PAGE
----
The Star (Nairobi)

Kenya: Local Water APP Wins Global Contest

Photo: Jessica Hatcher/IRIN
A man loads water collected from Lake Kivu onto his bicycle for sale in the rebel-held city of Goma, DRC.

A locally developed SMS based application, MajiRipoti, has emerged top in a global contest.The app is aimed at improving role of water service providers, which is a major problem especially among urban dwellers in Kenya.

The MajiRipoti solution is designed to link the general public and water service providers. It allows the Kenyan public to report broken water pipes, sewer pipes and illegal manipulation of the water supply, therefore assisting in the conservation of water and preventing pollution through leaking sewerage.

The app was developed by Synacor Consortium, a Kenyan company that specialises in designing and developing mobile websites, web applications and consultancy,

The company bagged the 'Open Data' category at the global hackathon; a Nokia initiative co-organised by Parsons, the New School for Design in New York.

The competition, which is part of Nokia's Helsinki World Design Capital initiatives, aims to promote new ideas for mobile application i.e. "Design and Develop for People and Planet".

Ten teams participated in the 2012 Nokia 'DoGood' Hackathon competition. AppCRAFT, from South Africa, was the only other African company to reach the finals.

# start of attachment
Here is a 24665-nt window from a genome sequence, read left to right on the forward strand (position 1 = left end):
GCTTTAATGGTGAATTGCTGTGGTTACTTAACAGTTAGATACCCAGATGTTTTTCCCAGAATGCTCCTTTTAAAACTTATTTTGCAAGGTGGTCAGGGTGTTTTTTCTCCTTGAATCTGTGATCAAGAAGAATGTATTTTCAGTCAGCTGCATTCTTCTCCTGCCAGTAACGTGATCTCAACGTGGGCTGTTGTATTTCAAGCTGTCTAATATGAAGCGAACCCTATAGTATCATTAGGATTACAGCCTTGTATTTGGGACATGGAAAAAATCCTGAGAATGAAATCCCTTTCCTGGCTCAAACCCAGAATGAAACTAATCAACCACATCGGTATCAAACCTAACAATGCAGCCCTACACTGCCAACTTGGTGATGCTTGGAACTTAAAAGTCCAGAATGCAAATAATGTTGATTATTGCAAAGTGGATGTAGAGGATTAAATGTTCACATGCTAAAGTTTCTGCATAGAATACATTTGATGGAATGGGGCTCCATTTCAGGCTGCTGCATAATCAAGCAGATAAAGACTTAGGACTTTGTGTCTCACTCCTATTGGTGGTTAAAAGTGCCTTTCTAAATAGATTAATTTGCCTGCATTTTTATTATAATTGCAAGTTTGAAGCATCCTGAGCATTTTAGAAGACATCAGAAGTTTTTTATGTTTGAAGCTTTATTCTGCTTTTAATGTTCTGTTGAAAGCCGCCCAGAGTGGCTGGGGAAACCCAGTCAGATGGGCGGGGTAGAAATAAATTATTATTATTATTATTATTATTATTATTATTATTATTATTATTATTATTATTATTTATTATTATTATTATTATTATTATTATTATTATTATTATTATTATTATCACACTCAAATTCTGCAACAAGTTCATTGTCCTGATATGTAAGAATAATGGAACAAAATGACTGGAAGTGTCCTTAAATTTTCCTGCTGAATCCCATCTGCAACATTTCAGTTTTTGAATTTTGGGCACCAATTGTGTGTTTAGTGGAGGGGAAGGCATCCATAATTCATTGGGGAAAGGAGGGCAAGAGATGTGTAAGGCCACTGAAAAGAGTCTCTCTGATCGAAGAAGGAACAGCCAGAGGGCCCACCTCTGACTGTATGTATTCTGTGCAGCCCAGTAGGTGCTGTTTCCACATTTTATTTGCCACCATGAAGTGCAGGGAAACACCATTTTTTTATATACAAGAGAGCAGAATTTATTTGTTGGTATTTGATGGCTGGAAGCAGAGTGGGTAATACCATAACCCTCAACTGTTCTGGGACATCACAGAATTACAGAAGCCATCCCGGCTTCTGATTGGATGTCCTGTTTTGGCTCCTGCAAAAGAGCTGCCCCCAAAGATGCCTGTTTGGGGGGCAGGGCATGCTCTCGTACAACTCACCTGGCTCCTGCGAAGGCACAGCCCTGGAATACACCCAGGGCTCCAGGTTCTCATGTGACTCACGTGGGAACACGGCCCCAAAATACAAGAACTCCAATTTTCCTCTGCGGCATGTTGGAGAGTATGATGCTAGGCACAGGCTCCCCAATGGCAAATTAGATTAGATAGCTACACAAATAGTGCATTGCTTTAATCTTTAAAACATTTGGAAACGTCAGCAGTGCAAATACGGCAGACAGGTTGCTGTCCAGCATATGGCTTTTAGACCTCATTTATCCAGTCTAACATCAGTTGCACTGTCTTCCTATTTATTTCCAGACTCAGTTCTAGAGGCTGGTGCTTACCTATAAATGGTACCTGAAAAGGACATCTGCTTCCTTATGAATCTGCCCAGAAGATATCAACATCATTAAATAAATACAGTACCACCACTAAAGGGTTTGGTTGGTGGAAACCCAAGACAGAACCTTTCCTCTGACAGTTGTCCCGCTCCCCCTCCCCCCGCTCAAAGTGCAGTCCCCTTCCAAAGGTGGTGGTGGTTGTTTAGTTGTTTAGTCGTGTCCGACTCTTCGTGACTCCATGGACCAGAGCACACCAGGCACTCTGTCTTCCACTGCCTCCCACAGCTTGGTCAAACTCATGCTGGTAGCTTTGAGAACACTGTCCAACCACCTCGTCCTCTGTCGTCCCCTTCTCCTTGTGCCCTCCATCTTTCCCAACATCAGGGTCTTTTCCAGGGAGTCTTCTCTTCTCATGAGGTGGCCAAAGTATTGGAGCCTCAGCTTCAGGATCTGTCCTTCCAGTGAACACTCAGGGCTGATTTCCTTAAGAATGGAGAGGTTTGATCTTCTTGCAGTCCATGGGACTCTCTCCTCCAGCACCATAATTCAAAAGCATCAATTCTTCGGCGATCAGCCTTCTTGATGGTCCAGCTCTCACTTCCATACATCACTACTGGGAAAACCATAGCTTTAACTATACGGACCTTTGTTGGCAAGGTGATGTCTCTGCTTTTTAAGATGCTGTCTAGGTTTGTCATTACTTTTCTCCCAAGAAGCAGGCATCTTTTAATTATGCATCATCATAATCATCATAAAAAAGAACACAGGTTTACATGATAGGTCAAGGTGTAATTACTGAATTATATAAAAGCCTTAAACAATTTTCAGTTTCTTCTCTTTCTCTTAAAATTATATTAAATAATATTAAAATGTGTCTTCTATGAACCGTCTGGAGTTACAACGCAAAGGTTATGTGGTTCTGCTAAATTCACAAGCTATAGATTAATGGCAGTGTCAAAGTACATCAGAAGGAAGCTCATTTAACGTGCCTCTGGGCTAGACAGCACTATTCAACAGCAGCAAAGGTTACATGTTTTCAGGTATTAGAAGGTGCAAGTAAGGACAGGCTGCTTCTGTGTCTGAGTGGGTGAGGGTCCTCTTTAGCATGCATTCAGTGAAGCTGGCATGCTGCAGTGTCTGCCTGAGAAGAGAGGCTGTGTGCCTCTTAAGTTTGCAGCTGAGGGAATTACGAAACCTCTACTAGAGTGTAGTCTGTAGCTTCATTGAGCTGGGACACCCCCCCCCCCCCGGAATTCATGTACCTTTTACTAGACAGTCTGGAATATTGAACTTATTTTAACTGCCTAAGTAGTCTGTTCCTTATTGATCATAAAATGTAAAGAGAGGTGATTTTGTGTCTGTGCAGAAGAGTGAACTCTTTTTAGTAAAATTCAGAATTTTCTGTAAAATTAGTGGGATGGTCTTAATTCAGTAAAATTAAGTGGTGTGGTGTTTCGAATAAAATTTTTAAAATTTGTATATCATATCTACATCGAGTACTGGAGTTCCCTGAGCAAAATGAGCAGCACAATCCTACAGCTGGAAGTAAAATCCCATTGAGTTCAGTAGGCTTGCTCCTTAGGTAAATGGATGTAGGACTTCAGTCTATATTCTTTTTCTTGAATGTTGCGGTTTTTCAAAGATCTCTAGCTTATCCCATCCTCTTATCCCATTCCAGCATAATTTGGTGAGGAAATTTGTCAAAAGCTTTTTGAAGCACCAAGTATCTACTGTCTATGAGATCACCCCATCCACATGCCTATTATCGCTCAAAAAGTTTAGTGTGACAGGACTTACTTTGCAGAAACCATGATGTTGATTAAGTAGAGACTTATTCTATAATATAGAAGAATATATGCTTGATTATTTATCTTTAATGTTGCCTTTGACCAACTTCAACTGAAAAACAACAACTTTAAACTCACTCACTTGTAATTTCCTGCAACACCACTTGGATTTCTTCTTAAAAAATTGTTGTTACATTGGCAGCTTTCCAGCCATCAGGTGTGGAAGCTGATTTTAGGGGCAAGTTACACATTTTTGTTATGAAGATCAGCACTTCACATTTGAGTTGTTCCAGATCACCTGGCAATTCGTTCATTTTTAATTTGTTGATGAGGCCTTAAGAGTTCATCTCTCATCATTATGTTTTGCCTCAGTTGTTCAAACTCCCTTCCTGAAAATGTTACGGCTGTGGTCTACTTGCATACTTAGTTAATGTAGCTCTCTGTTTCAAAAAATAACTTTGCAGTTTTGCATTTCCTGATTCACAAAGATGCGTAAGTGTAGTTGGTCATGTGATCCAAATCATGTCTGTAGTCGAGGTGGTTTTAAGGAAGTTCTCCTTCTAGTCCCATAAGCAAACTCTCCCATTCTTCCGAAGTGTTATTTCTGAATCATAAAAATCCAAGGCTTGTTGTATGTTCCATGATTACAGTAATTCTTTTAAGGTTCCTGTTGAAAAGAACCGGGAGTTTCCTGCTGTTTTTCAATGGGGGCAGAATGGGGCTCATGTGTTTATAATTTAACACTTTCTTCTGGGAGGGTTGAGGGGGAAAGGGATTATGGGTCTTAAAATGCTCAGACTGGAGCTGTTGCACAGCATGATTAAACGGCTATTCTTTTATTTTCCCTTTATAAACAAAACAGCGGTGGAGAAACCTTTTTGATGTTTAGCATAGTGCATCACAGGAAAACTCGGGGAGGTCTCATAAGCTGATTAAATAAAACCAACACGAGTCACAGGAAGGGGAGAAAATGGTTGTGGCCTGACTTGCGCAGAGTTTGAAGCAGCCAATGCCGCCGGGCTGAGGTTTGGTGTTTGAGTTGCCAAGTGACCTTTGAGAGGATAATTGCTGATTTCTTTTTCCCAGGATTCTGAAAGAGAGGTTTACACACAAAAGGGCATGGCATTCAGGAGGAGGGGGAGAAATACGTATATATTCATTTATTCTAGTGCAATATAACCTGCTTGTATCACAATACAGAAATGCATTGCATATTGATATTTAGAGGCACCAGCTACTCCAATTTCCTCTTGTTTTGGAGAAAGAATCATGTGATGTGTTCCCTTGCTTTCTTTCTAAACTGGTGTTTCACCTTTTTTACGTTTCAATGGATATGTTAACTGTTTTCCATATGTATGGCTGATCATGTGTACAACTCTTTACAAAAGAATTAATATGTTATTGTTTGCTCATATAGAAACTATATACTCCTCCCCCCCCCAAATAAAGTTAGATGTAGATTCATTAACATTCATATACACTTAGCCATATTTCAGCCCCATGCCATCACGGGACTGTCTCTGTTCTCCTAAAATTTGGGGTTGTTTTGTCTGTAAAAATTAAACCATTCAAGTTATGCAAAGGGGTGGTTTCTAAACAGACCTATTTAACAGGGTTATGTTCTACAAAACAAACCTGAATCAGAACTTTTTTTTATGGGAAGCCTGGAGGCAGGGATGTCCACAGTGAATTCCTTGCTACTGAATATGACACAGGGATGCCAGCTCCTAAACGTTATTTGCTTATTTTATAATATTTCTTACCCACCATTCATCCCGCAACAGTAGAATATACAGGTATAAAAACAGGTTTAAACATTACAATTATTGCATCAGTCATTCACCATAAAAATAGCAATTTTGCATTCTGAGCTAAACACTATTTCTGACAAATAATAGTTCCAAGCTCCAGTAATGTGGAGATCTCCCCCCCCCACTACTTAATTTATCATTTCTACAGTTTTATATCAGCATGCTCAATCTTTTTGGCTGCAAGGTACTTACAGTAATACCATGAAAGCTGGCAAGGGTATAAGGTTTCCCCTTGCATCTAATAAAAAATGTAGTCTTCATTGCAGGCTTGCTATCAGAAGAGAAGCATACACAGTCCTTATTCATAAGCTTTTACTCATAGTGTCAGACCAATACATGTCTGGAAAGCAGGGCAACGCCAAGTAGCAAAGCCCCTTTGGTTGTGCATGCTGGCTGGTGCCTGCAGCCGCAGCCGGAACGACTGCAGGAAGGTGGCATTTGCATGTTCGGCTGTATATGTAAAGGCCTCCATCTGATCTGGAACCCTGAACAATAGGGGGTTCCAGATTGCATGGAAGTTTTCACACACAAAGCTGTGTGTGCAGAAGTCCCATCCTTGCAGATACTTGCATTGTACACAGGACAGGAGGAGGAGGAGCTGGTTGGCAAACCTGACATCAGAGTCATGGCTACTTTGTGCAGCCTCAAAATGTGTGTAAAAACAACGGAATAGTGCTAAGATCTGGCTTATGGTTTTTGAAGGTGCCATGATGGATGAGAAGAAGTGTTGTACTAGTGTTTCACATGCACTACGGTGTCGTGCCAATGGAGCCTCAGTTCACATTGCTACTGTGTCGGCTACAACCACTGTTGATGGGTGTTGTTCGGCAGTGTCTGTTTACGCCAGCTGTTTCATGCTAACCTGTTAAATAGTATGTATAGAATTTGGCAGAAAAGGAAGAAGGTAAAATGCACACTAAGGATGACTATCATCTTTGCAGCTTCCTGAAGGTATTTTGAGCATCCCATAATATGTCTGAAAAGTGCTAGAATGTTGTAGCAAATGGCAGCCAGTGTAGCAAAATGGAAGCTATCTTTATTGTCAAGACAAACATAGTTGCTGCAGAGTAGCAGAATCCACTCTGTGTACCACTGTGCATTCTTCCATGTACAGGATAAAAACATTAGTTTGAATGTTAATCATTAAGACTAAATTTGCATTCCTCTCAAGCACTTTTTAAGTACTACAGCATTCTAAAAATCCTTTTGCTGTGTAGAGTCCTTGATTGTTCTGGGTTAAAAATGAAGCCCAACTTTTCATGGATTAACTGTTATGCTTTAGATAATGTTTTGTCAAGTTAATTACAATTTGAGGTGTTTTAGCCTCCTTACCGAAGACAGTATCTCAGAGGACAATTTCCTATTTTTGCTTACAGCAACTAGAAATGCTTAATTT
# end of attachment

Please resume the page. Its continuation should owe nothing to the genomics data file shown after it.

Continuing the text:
Nokia East Africa General Manager, Bruce Howe, said, "We are incredibly proud of Synacor's achievement, as they rose to the challenge in developing an application that stood out on the global stage".

"The mobile content market is growing at a rapid pace and with Nokia Lumia smartphones now available locally; we will require such partnerships to build locally relevant content for our market," he added.

MajiRipoti will shortly be available to the Kenyan public as a mobile application with GPS to allow tracking, and as an SMS-based solution to mobile phones without GPS. The application is designed to run on the Windows Phone Platform.

To encourage more people to use the MajiRipoti application, the company will also introduce a game that involves giving individuals ranks depending on the number of reports they have issued and the number of solved issues they have confirmed. All the ranks earned will be published on both Facebook and Twitter.

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A man loads water collected from Lake Kivu onto his bicycle for sale in the rebel-held city of Goma, DRC.

Rapid urbanization and changes in climatic conditions have forced countries to invest in the protection and preservation of their water sources, writes IRIN. Read more »